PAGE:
7.  Revenge.  Notwithstanding the positive reviews, writer/director Coralie Fargeat’s stylistically bold and accomplished feature debut suffered a fate that befalls many a summer genre film.  Perhaps it was the convenient “#MeToo thriller” label, applied repeatedly by fans and detractors alike, that kept it off the year-end top 10s and watchlists, undervaluing Fargeat’s forward-looking ambition.  But with her feminist riff on the most unlikely of tropes (rape-revenge), Fargeat did not jump on the #MeToo bandwagon, as that label suggests; she anticipated it, as shooting wrapped in March 2017 and the film premiered at one of the second largest film festivals in the world (TIFF) in September 2017 – before the hashtag exploded onto the public consciousness with the Harvey Weinstein revelations.  And of course, Matilda Lutz.  (For those who have seen the film, see Revenge (2018): Coralie Fargeat’s Day of the Woman.)

6. Hereditary.  As was the case with A24’s first big splash into horror (The Witch (2016)), writer/director Ari Aster’s Hereditary exhibits the most impressive level of craft of any of the three feature debuts on this list.  And when it comes to horror, I admit that I have much more of a tolerance for the inexplicable: what many critics considered to be flaws—from the dances between subgenres right up to the WTF endgame—I consider strengths.  With the popular genre fare still dominated by the James Wan formula, it’s refreshing to experience a film that consistently oozes dread in between the most shocking of moments.  And of course, Toni Collette.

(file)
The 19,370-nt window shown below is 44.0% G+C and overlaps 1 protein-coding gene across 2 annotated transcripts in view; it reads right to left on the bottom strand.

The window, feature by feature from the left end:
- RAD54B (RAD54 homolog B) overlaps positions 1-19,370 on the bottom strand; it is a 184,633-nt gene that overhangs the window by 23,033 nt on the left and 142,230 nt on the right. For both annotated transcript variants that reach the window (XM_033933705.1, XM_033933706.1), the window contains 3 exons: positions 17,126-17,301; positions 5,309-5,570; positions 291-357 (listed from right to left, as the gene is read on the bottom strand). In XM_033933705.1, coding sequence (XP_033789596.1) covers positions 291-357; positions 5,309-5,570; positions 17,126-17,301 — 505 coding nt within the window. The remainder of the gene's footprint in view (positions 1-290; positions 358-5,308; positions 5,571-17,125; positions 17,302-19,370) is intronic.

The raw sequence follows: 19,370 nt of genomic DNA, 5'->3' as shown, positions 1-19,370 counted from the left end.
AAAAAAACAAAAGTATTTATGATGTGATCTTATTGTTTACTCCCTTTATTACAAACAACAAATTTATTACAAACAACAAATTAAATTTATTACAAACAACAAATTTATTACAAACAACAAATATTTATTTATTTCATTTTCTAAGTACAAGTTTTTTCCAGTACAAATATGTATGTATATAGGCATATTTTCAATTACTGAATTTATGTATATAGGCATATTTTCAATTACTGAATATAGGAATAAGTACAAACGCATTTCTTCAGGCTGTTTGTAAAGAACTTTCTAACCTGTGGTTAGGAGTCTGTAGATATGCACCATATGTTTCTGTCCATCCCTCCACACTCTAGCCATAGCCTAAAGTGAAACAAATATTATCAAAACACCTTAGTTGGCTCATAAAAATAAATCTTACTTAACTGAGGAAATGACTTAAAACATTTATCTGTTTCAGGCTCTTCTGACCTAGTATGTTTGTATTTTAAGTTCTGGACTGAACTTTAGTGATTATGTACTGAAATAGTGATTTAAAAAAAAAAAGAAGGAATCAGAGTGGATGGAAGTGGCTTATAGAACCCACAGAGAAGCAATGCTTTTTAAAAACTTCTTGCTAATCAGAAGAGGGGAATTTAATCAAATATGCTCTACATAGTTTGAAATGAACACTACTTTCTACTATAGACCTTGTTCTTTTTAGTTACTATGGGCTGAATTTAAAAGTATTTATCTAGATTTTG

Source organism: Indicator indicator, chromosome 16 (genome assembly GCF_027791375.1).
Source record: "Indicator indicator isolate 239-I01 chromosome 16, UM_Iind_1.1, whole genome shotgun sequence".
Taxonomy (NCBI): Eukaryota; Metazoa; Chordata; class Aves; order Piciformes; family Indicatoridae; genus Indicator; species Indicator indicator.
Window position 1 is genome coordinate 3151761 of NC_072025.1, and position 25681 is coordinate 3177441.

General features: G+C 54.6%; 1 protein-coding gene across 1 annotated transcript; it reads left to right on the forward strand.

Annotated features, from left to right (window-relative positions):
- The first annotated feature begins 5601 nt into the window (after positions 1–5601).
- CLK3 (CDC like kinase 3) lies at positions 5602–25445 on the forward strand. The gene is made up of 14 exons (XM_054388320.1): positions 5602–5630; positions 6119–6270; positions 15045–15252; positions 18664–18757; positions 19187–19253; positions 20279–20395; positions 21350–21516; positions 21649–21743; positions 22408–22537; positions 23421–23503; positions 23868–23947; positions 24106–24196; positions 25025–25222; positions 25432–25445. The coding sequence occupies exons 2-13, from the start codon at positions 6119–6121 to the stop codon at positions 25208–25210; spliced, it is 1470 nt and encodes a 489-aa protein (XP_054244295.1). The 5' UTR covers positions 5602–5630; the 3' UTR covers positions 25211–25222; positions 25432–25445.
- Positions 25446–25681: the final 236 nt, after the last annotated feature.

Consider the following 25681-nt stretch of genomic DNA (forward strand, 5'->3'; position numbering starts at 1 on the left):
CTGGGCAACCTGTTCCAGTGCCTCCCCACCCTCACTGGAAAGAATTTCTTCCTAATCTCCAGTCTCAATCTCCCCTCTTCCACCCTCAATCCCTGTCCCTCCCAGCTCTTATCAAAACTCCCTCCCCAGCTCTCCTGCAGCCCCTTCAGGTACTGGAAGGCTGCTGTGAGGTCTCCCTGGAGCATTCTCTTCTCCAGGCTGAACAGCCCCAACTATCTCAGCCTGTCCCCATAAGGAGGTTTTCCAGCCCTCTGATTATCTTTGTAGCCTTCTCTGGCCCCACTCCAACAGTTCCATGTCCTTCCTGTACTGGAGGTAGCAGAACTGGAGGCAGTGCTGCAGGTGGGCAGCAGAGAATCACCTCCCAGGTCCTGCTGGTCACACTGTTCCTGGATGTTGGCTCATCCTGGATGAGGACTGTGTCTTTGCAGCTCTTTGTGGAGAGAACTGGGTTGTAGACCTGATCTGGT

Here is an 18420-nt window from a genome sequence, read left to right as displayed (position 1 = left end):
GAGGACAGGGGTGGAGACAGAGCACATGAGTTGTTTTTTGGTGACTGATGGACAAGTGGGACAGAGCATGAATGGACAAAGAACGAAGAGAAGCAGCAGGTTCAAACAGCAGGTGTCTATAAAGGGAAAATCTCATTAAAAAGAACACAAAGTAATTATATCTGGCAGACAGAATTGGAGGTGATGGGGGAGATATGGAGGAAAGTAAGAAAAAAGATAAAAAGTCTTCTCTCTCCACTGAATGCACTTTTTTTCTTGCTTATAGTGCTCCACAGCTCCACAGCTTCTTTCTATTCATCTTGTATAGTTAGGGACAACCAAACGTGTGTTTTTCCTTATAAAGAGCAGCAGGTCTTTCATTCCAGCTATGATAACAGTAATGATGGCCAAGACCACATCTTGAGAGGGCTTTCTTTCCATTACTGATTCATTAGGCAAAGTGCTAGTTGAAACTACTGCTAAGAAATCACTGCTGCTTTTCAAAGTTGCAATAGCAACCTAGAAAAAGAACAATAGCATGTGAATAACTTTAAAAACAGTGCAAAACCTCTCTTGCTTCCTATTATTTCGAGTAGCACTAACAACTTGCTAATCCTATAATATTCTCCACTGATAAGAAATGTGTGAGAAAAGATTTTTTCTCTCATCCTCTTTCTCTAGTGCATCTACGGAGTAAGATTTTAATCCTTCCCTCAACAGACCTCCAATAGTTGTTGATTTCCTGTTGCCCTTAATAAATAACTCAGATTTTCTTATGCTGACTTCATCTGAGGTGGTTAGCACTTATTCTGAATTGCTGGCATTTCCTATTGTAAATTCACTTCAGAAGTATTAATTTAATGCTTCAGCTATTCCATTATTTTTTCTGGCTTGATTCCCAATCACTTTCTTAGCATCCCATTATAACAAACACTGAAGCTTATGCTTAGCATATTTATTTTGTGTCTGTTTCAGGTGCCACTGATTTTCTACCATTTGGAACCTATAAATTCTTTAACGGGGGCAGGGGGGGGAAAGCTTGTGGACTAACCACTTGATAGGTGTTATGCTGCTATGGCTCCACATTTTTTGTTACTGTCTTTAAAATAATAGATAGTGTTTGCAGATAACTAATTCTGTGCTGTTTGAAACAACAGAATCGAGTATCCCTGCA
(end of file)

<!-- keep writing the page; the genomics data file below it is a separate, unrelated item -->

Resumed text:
5. Sorry to Bother You. Amidst the ideological purity and didacticism of the critically lauded BlackKklansman and The Hate U Give, writer/director Boots Riley’s feature debut stood out prominently in 2018.  Its reality is fluid.  Its characters are rife with contradiction.  It never takes itself too seriously.  It’s unapologetically messy.  And yet, in embracing a unique level of narrative and tonal complexity (as well as a distinctly economic angle to the woes of contemporary America), Riley’s conveyances resonated more strongly than those of any other narrative film that attempted socio-political critique.  And of course, Lakeith Stanfield.